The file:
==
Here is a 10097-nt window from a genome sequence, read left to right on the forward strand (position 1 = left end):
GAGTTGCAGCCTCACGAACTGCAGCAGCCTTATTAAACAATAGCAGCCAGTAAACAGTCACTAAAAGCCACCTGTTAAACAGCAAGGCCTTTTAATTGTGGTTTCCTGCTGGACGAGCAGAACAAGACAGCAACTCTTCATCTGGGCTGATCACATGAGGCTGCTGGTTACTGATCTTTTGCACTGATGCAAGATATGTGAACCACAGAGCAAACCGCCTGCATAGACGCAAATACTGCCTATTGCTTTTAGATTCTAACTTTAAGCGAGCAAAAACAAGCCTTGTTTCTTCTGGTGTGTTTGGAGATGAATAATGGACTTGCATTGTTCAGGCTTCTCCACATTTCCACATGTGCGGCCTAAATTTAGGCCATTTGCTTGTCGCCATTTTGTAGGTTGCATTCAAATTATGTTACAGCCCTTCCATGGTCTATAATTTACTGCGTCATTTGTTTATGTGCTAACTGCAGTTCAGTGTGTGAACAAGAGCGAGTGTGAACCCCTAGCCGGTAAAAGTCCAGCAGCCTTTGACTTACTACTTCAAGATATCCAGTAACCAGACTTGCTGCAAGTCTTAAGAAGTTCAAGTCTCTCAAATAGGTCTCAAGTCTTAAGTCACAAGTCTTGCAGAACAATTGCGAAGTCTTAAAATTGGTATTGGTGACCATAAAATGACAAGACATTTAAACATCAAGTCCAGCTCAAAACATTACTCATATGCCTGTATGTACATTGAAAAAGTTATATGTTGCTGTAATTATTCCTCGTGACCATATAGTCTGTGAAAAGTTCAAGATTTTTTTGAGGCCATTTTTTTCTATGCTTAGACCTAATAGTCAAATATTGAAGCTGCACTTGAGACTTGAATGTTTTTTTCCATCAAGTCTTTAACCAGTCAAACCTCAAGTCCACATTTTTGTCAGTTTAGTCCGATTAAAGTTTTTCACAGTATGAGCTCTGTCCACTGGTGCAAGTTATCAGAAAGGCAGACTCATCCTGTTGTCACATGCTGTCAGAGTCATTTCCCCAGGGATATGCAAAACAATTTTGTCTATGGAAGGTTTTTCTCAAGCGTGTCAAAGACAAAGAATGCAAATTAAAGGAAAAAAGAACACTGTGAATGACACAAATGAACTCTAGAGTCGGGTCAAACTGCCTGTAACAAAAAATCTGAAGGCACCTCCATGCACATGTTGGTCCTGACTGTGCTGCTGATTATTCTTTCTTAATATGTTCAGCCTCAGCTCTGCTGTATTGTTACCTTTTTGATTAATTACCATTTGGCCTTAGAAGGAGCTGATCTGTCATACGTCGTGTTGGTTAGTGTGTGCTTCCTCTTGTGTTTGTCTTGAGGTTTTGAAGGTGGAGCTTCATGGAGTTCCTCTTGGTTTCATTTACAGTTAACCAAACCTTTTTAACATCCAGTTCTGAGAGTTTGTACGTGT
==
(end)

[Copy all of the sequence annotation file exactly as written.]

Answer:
Here is a 10097-nt window from a genome sequence, read left to right on the forward strand (position 1 = left end):
GAGTTGCAGCCTCACGAACTGCAGCAGCCTTATTAAACAATAGCAGCCAGTAAACAGTCACTAAAAGCCACCTGTTAAACAGCAAGGCCTTTTAATTGTGGTTTCCTGCTGGACGAGCAGAACAAGACAGCAACTCTTCATCTGGGCTGATCACATGAGGCTGCTGGTTACTGATCTTTTGCACTGATGCAAGATATGTGAACCACAGAGCAAACCGCCTGCATAGACGCAAATACTGCCTATTGCTTTTAGATTCTAACTTTAAGCGAGCAAAAACAAGCCTTGTTTCTTCTGGTGTGTTTGGAGATGAATAATGGACTTGCATTGTTCAGGCTTCTCCACATTTCCACATGTGCGGCCTAAATTTAGGCCATTTGCTTGTCGCCATTTTGTAGGTTGCATTCAAATTATGTTACAGCCCTTCCATGGTCTATAATTTACTGCGTCATTTGTTTATGTGCTAACTGCAGTTCAGTGTGTGAACAAGAGCGAGTGTGAACCCCTAGCCGGTAAAAGTCCAGCAGCCTTTGACTTACTACTTCAAGATATCCAGTAACCAGACTTGCTGCAAGTCTTAAGAAGTTCAAGTCTCTCAAATAGGTCTCAAGTCTTAAGTCACAAGTCTTGCAGAACAATTGCGAAGTCTTAAAATTGGTATTGGTGACCATAAAATGACAAGACATTTAAACATCAAGTCCAGCTCAAAACATTACTCATATGCCTGTATGTACATTGAAAAAGTTATATGTTGCTGTAATTATTCCTCGTGACCATATAGTCTGTGAAAAGTTCAAGATTTTTTTGAGGCCATTTTTTTCTATGCTTAGACCTAATAGTCAAATATTGAAGCTGCACTTGAGACTTGAATGTTTTTTTCCATCAAGTCTTTAACCAGTCAAACCTCAAGTCCACATTTTTGTCAGTTTAGTCCGATTAAAGTTTTTCACAGTATGAGCTCTGTCCACTGGTGCAAGTTATCAGAAAGGCAGACTCATCCTGTTGTCACATGCTGTCAGAGTCATTTCCCCAGGGATATGCAAAACAATTTTGTCTATGGAAGGTTTTTCTCAAGCGTGTCAAAGACAAAGAATGCAAATTAAAGGAAAAAAGAACACTGTGAATGACACAAATGAACTCTAGAGTCGGGTCAAACTGCCTGTAACAAAAAATCTGAAGGCACCTCCATGCACATGTTGGTCCTGACTGTGCTGCTGATTATTCTTTCTTAATATGTTCAGCCTCAGCTCTGCTGTATTGTTACCTTTTTGATTAATTACCATTTGGCCTTAGAAGGAGCTGATCTGTCATACGTCGTGTTGGTTAGTGTGTGCTTCCTCTTGTGTTTGTCTTGAGGTTTTGAAGGTGGAGCTTCATGGAGTTCCTCTTGGTTTCATTTACAGTTAACCAAACCTTTTTAACATCCAGTTCTGAGAGTTTGTACGTGT